“I came to realize that conversational competence might be the single most overlooked skill we fail to teach. Kids spend hours each day engaging with ideas and each other through screens, but rarely do they have an opportunity to hone their interpersonal communications skills. It might sound like a funny question, but we have to ask ourselves: Is there any 21st Century skill more important than being able to sustain coherent, confident conversation?”

              My older daughters both really enjoyed this talk. They learned “how important it is to listen and to think about other people, not just yourself”.

              My favorite line of all time: “There’s no reason to show you’re paying attention, if in fact, you are actually paying attention.”

              This is a great one to share with your teenagers – even if you need to text them the link?

              5. A Promising Test for Pancreatic Cancer… From A Teenager (10:46)

              I just love this one. Jack shares his story, how as a teenager he searched for and found a promising cure for pancreatic cancer. Motivated by the death of a close family friend, Jack shows some of my favorite attributes: thinking, process, initiative, perseverance, determination, courage…and humor. He’s a fantastic speaker and will keep your kids interested and engaged.

              One of my favorite quotes:

              “You don’t have to be a professor with multiple degrees to have your ideas valued…Just imagine what you could do.”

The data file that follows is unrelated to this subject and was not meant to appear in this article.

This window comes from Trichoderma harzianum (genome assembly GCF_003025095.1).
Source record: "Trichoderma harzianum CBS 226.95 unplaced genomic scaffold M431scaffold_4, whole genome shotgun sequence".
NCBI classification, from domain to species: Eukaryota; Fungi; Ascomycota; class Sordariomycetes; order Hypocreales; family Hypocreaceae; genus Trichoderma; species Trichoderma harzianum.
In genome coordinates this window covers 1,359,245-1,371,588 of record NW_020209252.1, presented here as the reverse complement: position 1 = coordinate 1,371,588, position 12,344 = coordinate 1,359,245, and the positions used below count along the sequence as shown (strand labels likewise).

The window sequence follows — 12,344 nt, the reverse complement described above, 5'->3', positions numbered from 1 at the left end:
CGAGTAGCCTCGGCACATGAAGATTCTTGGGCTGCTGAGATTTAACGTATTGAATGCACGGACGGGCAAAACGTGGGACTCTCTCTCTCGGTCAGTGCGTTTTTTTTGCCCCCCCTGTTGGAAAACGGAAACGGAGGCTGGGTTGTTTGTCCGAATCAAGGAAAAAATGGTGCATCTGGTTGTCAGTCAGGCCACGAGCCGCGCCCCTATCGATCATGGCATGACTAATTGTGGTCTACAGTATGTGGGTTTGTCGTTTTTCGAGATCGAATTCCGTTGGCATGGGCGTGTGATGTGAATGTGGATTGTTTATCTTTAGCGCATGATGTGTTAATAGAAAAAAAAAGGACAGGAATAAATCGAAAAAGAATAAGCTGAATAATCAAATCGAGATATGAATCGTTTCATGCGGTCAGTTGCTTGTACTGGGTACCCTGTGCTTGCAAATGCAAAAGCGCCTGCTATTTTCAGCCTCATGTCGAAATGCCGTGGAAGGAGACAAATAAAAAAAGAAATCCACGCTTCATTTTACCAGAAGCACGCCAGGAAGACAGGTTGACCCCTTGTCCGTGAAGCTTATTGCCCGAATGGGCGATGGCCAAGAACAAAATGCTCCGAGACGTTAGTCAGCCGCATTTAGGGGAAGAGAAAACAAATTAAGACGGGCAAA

“He did that all by himself?” One of my daughters asked at the end. Yep, he did. And you can, too.

              6. Grit: The Power of Passion and Perseverance (6:09)

              With three kids, I’m always driving a car full of kids somewhere. As I was researching for this article, during each of my rides, I took the opportunity to ask whoever was in the car about their recommendations. This talk was recommended by a 16-year-old high school student. (Thank you, Bella!) I had seen it before and was so glad she liked it as much as I did.

              Angela Lee Duckworth left her consulting career and became a 7th grade math teacher in the New York public school system. She was fascinated by what helped students succeed. This talk is the story of what she found.

              Here’s a quick preview:

              “Grit is passion and perseverance for very long-term goals. Grit is having stamina. Grit is sticking with your future, day in, day out, not just for the week, not just for the month, but for years, and working really hard to make that future a reality. Grit is living life like it’s a marathon, not a sprint. “

              Need another reason to share this with your kid? Angela highlights that kids with grit are more likely to graduate…and be successful in their chosen careers.

              We all know how important grit and perseverance are; let’s help our children see that.

              7. Dare To Dream Big (8:49)

              With just over 22,000 views, this video hasn’t hit “mainstream” TED world yet, but Isabella Rose Taylor, a freshman in college and a working fashion designer, tells a fantastic story.

              “Today I want to talk to you about dreams and stories.”

              She shares one of my favorite stories about the 4-minute mile and how belief is such an important part of success.

              “They didn’t all the sudden get faster or stronger, they just believed it was possible.”

              The rest of her talk is filled with lessons on dreaming big, believing in yourself, courage, authenticity, and the importance of relationships.